New Fibromyalgia research reviewed
Roie Tzadok and Jacod N. Ablin of the Department of Internal Medicine H, Tel Aviv Sourasky Medical Centre and Sackler School of Medicine, Tel Aviv University, Tel Aviv, Israel published the article in Feb 2020 outlining the current drugs in use for FM and new emerging drugs like cannabinoids.
They outline how complex pain is for FM and that even now there is no clear idea of how pain is created for those with FM but they consider neural oversensitization and decreased conditioned pain modulation (CPM), combined with cognitive dysfunction, memory impairment, and altered information processing all being involved. They also state “Connectivity between brain areas involved in pain processing, alertness, and cognition is increased in the syndrome, making its pharmacologic therapy complex.”
In this research they review all the FDA approved medication for FM, but I will only go over the main ones which are used in NZ.
Current and Emerging Pharmacotherapy for Fibromyalgia
Overview of effective pharmacological treatments for FM discussed in this review.
Tricyclic Antidepressants have been used in low does for ME/CFS and FM for many years. Dr Vallings often prescribes them as they are also very helpful for supporting sleep which is very linked to pain processes.
Serotonin-noradrenaline reuptake inhibitor have shown in studies and metanalysis that they have improved pain levels and reduced depression for some people.
While Selective noradrenaline reuptake inhibitor is not as successful for pain improvement and had very little effect on improving sleep.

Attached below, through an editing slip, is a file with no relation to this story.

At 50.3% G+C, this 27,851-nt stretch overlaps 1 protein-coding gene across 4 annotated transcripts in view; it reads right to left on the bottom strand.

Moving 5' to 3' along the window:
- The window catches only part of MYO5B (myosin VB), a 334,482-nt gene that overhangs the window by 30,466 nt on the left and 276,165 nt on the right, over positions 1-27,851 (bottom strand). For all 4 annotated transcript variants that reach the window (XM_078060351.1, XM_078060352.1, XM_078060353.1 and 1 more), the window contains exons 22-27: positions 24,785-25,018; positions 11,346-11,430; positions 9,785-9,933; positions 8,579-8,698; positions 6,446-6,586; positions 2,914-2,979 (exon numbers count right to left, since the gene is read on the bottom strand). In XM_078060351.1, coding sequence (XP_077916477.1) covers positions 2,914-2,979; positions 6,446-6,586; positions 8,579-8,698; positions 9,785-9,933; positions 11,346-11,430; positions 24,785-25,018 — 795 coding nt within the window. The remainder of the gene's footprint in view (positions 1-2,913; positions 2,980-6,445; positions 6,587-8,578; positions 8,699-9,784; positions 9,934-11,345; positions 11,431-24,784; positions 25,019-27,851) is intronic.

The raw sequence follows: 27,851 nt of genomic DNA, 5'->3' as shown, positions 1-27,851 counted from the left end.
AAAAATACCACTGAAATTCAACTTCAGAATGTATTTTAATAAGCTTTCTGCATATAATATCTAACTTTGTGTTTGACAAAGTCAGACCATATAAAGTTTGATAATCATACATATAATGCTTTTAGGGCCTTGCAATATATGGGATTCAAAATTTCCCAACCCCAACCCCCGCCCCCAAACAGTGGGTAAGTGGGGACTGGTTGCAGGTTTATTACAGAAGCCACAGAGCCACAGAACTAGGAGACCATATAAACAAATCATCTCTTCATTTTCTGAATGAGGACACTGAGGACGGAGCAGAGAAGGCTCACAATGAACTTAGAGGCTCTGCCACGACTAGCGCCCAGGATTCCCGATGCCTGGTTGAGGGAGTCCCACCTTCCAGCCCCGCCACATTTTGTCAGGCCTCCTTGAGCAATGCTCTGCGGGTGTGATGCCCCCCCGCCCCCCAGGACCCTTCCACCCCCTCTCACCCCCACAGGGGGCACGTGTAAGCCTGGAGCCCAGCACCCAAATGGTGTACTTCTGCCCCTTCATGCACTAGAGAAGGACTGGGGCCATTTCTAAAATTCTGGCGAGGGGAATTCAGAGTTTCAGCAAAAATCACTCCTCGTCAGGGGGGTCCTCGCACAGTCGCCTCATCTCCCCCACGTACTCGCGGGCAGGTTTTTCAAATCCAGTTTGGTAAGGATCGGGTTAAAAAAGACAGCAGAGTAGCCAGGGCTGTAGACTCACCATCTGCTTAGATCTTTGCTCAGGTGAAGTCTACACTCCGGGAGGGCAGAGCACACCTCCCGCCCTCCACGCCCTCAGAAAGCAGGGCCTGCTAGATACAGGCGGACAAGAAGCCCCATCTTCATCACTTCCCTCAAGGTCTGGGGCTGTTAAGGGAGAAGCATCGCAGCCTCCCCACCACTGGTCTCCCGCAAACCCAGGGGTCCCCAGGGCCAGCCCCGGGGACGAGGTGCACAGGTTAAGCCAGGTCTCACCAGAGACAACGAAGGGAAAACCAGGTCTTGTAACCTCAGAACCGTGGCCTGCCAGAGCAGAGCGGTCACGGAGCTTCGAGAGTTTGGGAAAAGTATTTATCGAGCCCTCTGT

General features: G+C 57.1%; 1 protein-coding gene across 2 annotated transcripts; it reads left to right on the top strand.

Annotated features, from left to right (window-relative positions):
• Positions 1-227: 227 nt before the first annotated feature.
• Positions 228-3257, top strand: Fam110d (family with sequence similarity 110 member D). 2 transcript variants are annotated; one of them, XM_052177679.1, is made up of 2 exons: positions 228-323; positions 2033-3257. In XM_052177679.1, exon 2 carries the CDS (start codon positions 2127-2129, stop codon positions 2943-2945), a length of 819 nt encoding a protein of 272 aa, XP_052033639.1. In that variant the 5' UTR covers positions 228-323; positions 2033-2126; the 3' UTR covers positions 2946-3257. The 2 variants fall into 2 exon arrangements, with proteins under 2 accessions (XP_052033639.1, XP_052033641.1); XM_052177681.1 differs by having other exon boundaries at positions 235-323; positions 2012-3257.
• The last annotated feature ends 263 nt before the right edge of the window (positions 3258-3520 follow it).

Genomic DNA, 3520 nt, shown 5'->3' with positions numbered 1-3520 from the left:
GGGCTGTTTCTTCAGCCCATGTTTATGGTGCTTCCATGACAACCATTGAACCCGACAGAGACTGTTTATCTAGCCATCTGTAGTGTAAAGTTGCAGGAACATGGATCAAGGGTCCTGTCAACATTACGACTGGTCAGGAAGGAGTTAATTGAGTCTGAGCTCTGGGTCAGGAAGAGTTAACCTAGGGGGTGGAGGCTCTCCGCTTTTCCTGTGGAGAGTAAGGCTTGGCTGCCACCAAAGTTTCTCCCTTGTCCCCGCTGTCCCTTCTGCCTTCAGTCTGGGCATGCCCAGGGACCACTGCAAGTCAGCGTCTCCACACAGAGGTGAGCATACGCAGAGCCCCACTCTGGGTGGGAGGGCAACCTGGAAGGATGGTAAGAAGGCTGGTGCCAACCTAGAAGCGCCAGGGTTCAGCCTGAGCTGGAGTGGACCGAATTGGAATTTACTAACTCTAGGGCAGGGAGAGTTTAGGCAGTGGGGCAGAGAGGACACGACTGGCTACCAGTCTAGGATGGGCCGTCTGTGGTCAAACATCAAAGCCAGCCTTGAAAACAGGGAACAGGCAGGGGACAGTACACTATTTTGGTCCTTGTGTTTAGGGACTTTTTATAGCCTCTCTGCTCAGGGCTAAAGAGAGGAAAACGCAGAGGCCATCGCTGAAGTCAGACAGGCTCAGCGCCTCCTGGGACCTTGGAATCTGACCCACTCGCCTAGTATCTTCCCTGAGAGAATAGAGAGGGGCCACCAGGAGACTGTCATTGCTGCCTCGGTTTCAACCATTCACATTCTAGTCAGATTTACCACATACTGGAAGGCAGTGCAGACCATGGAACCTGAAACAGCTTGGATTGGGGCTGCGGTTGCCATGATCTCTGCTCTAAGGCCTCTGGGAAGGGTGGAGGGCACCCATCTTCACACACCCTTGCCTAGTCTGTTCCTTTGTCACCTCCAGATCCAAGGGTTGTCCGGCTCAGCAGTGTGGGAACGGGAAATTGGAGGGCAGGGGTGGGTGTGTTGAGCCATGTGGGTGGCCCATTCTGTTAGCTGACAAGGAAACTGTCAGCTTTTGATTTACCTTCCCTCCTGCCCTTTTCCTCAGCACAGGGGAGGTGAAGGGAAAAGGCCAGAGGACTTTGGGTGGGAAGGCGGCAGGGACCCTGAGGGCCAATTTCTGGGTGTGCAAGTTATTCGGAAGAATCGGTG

Cyclobenzaprine which is more likely known as Flexeril, is a muscle relaxant which has been shown to improve sleep, but not have much improvement on pain for the majority of users.
Gabapentinoids, known as Pregabalin and Gabapentin, have been prescribed more in recent years for FM pain. They work in the calcium channels in the CNS and have found to improve pain and sleep but made no change on fatigue or depression.
Opioids have been prescribed but there is no clinical evidence that they decrease pain and are useful for FM. Only tramadol with paracetamol in short term use for selected severe patients can reduce pain by 30%.
On the other hand, the research has shown that Naltrexone (Low Dose Naltrexone – LDN), a competitive opioid receptor antagonist, is showing excellent results in reducing pain in FM. It is also helpful in reducing the overactive microglia cells which are part of the neuroinflammatory process. This breakthrough in showing that Naltrexone has an anti-inflammatory effect on the microglia has been demonstrated by PET scans in FM patients.
Much touted Cannabinoids are still in their infancy in research terms for FM treatment. So far the studies have had conflicting results but it is very clear that they do seem to reduce pain for some. The two active components Tetrahydrocannabinol (THC) and Cannabidiol (CBD) seem to have different impacts on pain. THC affects pain as well as emotions and CBD is anti-inflammatory and analgesic. Different strains containing varying amounts of THC & CBD can in the case of THC increase the pain threshold, but the CBD contained products diminished THC’s analgesic effect. The interest in this area is in what strain or type will be of most use to FM patients and further research is needed in this interesting field to discover its full uses.
The study then goes on to outline the newer treatments which are still being tested like NMDA antagonist and NMDA receptor modulator. Some of these are showing promising results but there still needs to be more research.
Essentially the modest older treatments of Tricyclic’s & SNRIs are still the first option for many presenting with FM symptoms. Hopefully with more current research moving towards treatments like LDN which are proving very helpful, towards treatments like Cannabinoids which have the capacity to be very useful if they can be more thoroughly researched and understood.
But throughout all this medication discussion we need to keep in mind the still unknown cause of the conditions and to be very aware of any changes or new symptoms. We need to keep hunting and digging down as to the whys, how’s and what’s, always keeping an open mind. Successful treatment of FM is about more than just medication, it is about the whole person and trying a holistic practice which works with all the many reasons why we may experience symptoms.
Article reviewed by Elizabeth McGougan